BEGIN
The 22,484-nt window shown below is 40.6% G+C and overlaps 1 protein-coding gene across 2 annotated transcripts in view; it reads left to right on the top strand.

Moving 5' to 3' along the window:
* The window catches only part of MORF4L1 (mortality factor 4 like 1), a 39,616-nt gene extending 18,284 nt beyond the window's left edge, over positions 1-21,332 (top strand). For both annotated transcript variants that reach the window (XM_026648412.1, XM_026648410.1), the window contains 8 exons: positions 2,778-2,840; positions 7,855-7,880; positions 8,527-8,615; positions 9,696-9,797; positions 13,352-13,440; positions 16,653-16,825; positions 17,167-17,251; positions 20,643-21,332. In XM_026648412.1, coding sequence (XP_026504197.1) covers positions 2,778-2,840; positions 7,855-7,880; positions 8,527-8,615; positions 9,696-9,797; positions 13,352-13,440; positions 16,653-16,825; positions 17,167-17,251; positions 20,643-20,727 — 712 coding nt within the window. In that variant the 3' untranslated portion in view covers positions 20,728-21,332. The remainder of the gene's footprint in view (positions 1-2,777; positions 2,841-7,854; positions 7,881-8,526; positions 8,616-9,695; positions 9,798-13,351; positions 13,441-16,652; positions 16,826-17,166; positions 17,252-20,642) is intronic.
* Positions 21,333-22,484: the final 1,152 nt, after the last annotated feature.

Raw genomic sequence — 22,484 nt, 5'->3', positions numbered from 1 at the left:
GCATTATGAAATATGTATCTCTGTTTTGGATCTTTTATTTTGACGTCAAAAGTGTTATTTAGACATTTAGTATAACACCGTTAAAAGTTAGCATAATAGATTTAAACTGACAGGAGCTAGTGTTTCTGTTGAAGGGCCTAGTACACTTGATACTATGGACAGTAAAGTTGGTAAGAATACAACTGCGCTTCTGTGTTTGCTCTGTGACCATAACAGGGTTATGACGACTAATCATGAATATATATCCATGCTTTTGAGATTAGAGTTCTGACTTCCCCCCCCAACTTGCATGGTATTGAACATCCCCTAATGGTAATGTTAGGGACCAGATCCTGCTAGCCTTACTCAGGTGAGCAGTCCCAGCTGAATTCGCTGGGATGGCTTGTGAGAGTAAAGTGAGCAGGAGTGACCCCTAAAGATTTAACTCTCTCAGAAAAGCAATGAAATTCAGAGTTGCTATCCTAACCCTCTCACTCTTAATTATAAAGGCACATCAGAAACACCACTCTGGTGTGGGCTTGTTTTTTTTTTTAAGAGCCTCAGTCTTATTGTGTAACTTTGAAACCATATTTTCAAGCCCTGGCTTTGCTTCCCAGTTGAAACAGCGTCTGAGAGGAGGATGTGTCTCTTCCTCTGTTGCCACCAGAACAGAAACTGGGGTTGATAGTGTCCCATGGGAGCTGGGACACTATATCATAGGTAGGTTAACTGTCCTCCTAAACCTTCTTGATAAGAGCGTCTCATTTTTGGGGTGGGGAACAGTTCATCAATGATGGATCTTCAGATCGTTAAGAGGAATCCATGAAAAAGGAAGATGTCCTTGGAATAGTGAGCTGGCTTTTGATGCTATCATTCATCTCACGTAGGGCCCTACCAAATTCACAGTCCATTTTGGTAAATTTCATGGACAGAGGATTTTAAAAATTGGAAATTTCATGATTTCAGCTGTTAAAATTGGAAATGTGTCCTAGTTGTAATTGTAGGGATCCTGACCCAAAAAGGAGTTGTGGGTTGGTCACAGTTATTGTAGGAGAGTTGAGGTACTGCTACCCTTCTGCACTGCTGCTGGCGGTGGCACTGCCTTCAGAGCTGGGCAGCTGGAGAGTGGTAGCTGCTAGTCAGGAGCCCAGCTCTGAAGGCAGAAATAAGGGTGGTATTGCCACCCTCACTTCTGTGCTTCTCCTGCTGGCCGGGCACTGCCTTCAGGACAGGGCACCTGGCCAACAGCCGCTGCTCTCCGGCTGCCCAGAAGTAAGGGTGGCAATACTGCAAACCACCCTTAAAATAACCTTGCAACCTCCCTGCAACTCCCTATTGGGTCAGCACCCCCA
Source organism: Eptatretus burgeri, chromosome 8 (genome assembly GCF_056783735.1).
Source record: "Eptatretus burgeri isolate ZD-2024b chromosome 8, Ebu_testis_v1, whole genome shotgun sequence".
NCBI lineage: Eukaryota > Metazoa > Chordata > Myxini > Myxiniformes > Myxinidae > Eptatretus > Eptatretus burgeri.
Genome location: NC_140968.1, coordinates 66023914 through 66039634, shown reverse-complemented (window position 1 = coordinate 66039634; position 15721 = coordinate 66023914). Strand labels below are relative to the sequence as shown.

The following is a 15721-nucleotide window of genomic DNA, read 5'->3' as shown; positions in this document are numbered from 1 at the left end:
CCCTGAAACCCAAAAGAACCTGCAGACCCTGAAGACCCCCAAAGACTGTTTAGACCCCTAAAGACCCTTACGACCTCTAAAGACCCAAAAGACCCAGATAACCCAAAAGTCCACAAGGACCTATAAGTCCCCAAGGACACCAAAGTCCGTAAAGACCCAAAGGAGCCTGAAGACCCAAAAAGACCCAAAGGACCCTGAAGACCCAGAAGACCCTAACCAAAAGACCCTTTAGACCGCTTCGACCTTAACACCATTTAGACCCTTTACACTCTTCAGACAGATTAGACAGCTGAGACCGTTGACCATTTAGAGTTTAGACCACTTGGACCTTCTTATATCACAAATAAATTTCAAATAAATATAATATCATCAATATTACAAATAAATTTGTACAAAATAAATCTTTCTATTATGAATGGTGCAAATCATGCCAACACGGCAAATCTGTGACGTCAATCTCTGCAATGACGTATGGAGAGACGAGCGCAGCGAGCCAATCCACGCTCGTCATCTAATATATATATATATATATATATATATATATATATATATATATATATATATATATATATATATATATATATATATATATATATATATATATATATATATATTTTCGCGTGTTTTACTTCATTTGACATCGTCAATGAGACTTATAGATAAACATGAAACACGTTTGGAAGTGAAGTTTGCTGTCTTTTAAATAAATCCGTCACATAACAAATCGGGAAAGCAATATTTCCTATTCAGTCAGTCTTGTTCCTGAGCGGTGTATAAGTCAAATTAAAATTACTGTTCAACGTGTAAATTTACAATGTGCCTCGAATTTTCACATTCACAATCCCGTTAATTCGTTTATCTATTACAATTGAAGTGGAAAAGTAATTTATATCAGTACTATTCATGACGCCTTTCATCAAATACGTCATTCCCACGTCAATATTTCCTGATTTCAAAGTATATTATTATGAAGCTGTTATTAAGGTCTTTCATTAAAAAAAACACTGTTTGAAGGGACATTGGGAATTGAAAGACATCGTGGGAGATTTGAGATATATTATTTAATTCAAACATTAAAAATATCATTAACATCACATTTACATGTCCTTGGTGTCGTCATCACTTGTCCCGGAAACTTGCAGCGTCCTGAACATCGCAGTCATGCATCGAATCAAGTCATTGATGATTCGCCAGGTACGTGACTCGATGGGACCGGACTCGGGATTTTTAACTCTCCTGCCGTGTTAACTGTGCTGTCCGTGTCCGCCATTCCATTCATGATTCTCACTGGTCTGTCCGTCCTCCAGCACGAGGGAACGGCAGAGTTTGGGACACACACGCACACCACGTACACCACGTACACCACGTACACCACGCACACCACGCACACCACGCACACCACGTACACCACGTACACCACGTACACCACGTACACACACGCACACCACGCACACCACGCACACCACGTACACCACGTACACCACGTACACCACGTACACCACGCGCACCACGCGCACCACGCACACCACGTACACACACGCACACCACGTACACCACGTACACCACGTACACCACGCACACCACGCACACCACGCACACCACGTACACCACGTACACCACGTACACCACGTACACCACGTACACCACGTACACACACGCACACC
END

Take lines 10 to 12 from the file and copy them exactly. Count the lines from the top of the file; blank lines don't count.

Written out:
Genome location: NC_140968.1, coordinates 66023914 through 66039634, shown reverse-complemented (window position 1 = coordinate 66039634; position 15721 = coordinate 66023914). Strand labels below are relative to the sequence as shown.

The following is a 15721-nucleotide window of genomic DNA, read 5'->3' as shown; positions in this document are numbered from 1 at the left end:
CCCTGAAACCCAAAAGAACCTGCAGACCCTGAAGACCCCCAAAGACTGTTTAGACCCCTAAAGACCCTTACGACCTCTAAAGACCCAAAAGACCCAGATAACCCAAAAGTCCACAAGGACCTATAAGTCCCCAAGGACACCAAAGTCCGTAAAGACCCAAAGGAGCCTGAAGACCCAAAAAGACCCAAAGGACCCTGAAGACCCAGAAGACCCTAACCAAAAGACCCTTTAGACCGCTTCGACCTTAACACCATTTAGACCCTTTACACTCTTCAGACAGATTAGACAGCTGAGACCGTTGACCATTTAGAGTTTAGACCACTTGGACCTTCTTATATCACAAATAAATTTCAAATAAATATAATATCATCAATATTACAAATAAATTTGTACAAAATAAATCTTTCTATTATGAATGGTGCAAATCATGCCAACACGGCAAATCTGTGACGTCAATCTCTGCAATGACGTATGGAGAGACGAGCGCAGCGAGCCAATCCACGCTCGTCATCTAATATATATATATATATATATATATATATATATATATATATATATATATATATATATATATATATATATATATATATATATATATATATATATATATATATTTTCGCGTGTTTTACTTCATTTGACATCGTCAATGAGACTTATAGATAAACATGAAACACGTTTGGAAGTGAAGTTTGCTGTCTTTTAAATAAATCCGTCACATAACAAATCGGGAAAGCAATATTTCCTATTCAGTCAGTCTTGTTCCTGAGCGGTGTATAAGTCAAATTAAAATTACTGTTCAACGTGTAAATTTACAATGTGCCTCGAATTTTCACATTCACAATCCCGTTAATTCGTTTATCTATTACAATTGAAGTGGAAAAGTAATTTATATCAGTACTATTCATGACGCCTTTCATCAAATACGTCATTCCCACGTCAATATTTCCTGATTTCAAAGTATATTATTATGAAGCTGTTATTAAGGTCTTTCATTAAAAAAAACACTGTTTGAAGGGACATTGGGAATTGAAAGACATCGTGGGAGATTTGAGATATATTATTTAATTCAAACATTAAAAATATCATTAACATCACATTTACATGTCCTTGGTGTCGTCATCACTTGTCCCGGAAACTTGCAGCGTCCTGAACATCGCAGTCATGCATCGAATCAAGTCATTGATGATTCGCCAGGTACGTGACTCGATGGGACCGGACTCGGGATTTTTAACTCTCCTGCCGTGTTAACTGTGCTGTCCGTGTCCGCCATTCCATTCATGATTCTCACTGGTCTGTCCGTCCTCCAGCACGAGGGAACGGCAGAGTTTGGGACACACACGCACACCACGTACACCACGTACACCACGTACACCACGCACACCACGCACACCACGCACACCACGTACACCACGTACACCACGTACACCACGTACACACACGCACACCACGCACACCACGCACACCACGTACACCACGTACACCACGTACACCACGTACACCACGCGCACCACGCGCACCACGCACACCACGTACACACACGCACACCACGTACACCACGTACACCACGTACACCACGCACACCACGCACACCACGCACACCACGTACACCACGTACACCACGTACACCACGTACACCACGTACACCACGTACACACACGCACACC